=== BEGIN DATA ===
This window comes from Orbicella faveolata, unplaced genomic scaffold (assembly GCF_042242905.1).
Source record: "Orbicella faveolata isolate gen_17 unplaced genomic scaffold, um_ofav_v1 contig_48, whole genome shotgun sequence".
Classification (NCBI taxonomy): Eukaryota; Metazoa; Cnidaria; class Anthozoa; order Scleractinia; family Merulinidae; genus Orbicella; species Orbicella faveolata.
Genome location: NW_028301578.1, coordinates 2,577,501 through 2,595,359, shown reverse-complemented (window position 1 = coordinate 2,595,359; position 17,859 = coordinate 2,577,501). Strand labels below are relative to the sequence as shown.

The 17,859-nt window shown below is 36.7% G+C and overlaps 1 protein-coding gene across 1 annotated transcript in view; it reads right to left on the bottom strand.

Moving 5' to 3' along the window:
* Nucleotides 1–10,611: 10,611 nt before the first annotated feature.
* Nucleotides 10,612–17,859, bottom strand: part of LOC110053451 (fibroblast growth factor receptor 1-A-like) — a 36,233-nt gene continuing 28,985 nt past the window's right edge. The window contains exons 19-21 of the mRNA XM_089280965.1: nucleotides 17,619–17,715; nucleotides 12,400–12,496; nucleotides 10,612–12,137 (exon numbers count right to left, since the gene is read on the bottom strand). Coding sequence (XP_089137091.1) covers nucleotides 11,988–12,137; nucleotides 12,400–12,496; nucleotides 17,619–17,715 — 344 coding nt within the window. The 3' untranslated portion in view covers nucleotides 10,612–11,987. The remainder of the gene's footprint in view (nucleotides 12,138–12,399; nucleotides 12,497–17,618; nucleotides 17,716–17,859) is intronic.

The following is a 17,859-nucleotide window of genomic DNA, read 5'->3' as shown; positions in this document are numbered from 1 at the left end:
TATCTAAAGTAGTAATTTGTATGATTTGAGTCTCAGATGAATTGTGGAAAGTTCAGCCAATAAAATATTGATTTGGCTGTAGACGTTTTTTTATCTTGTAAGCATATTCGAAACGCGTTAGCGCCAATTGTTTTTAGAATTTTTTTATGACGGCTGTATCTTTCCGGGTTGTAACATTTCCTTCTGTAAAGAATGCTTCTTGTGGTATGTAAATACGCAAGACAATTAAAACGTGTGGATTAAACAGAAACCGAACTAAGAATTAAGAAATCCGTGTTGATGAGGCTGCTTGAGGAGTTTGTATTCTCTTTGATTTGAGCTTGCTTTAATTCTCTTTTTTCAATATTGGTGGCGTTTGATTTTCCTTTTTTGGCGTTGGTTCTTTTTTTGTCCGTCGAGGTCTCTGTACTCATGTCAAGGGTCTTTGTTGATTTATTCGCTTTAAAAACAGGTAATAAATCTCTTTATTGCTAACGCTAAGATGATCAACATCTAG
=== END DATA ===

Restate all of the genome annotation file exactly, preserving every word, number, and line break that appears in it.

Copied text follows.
This window comes from Orbicella faveolata, unplaced genomic scaffold (assembly GCF_042242905.1).
Source record: "Orbicella faveolata isolate gen_17 unplaced genomic scaffold, um_ofav_v1 contig_48, whole genome shotgun sequence".
Classification (NCBI taxonomy): Eukaryota; Metazoa; Cnidaria; class Anthozoa; order Scleractinia; family Merulinidae; genus Orbicella; species Orbicella faveolata.
Genome location: NW_028301578.1, coordinates 2,577,501 through 2,595,359, shown reverse-complemented (window position 1 = coordinate 2,595,359; position 17,859 = coordinate 2,577,501). Strand labels below are relative to the sequence as shown.

The 17,859-nt window shown below is 36.7% G+C and overlaps 1 protein-coding gene across 1 annotated transcript in view; it reads right to left on the bottom strand.

Moving 5' to 3' along the window:
* Nucleotides 1–10,611: 10,611 nt before the first annotated feature.
* Nucleotides 10,612–17,859, bottom strand: part of LOC110053451 (fibroblast growth factor receptor 1-A-like) — a 36,233-nt gene continuing 28,985 nt past the window's right edge. The window contains exons 19-21 of the mRNA XM_089280965.1: nucleotides 17,619–17,715; nucleotides 12,400–12,496; nucleotides 10,612–12,137 (exon numbers count right to left, since the gene is read on the bottom strand). Coding sequence (XP_089137091.1) covers nucleotides 11,988–12,137; nucleotides 12,400–12,496; nucleotides 17,619–17,715 — 344 coding nt within the window. The 3' untranslated portion in view covers nucleotides 10,612–11,987. The remainder of the gene's footprint in view (nucleotides 12,138–12,399; nucleotides 12,497–17,618; nucleotides 17,716–17,859) is intronic.

The following is a 17,859-nucleotide window of genomic DNA, read 5'->3' as shown; positions in this document are numbered from 1 at the left end:
TATCTAAAGTAGTAATTTGTATGATTTGAGTCTCAGATGAATTGTGGAAAGTTCAGCCAATAAAATATTGATTTGGCTGTAGACGTTTTTTTATCTTGTAAGCATATTCGAAACGCGTTAGCGCCAATTGTTTTTAGAATTTTTTTATGACGGCTGTATCTTTCCGGGTTGTAACATTTCCTTCTGTAAAGAATGCTTCTTGTGGTATGTAAATACGCAAGACAATTAAAACGTGTGGATTAAACAGAAACCGAACTAAGAATTAAGAAATCCGTGTTGATGAGGCTGCTTGAGGAGTTTGTATTCTCTTTGATTTGAGCTTGCTTTAATTCTCTTTTTTCAATATTGGTGGCGTTTGATTTTCCTTTTTTGGCGTTGGTTCTTTTTTTGTCCGTCGAGGTCTCTGTACTCATGTCAAGGGTCTTTGTTGATTTATTCGCTTTAAAAACAGGTAATAAATCTCTTTATTGCTAACGCTAAGATGATCAACATCTAG